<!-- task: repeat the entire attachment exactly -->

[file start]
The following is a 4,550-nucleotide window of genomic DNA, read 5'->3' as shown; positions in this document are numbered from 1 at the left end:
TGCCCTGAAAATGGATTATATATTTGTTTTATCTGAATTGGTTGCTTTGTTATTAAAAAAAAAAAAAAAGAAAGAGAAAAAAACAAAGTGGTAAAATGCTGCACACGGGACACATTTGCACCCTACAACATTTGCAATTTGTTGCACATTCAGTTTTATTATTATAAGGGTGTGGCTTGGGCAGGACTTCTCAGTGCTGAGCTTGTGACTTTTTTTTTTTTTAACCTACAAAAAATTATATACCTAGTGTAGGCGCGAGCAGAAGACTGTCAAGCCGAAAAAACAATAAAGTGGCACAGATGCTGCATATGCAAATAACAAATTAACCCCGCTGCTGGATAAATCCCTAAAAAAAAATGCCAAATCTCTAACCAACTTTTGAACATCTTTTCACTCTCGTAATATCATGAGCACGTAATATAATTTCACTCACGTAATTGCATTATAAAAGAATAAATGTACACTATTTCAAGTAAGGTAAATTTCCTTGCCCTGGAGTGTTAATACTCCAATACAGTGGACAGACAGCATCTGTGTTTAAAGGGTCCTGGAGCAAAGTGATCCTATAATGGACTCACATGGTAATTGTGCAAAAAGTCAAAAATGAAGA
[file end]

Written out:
The following is a 4,550-nucleotide window of genomic DNA, read 5'->3' as shown; positions in this document are numbered from 1 at the left end:
TGCCCTGAAAATGGATTATATATTTGTTTTATCTGAATTGGTTGCTTTGTTATTAAAAAAAAAAAAAAAGAAAGAGAAAAAAACAAAGTGGTAAAATGCTGCACACGGGACACATTTGCACCCTACAACATTTGCAATTTGTTGCACATTCAGTTTTATTATTATAAGGGTGTGGCTTGGGCAGGACTTCTCAGTGCTGAGCTTGTGACTTTTTTTTTTTTTAACCTACAAAAAATTATATACCTAGTGTAGGCGCGAGCAGAAGACTGTCAAGCCGAAAAAACAATAAAGTGGCACAGATGCTGCATATGCAAATAACAAATTAACCCCGCTGCTGGATAAATCCCTAAAAAAAAATGCCAAATCTCTAACCAACTTTTGAACATCTTTTCACTCTCGTAATATCATGAGCACGTAATATAATTTCACTCACGTAATTGCATTATAAAAGAATAAATGTACACTATTTCAAGTAAGGTAAATTTCCTTGCCCTGGAGTGTTAATACTCCAATACAGTGGACAGACAGCATCTGTGTTTAAAGGGTCCTGGAGCAAAGTGATCCTATAATGGACTCACATGGTAATTGTGCAAAAAGTCAAAAATGAAGA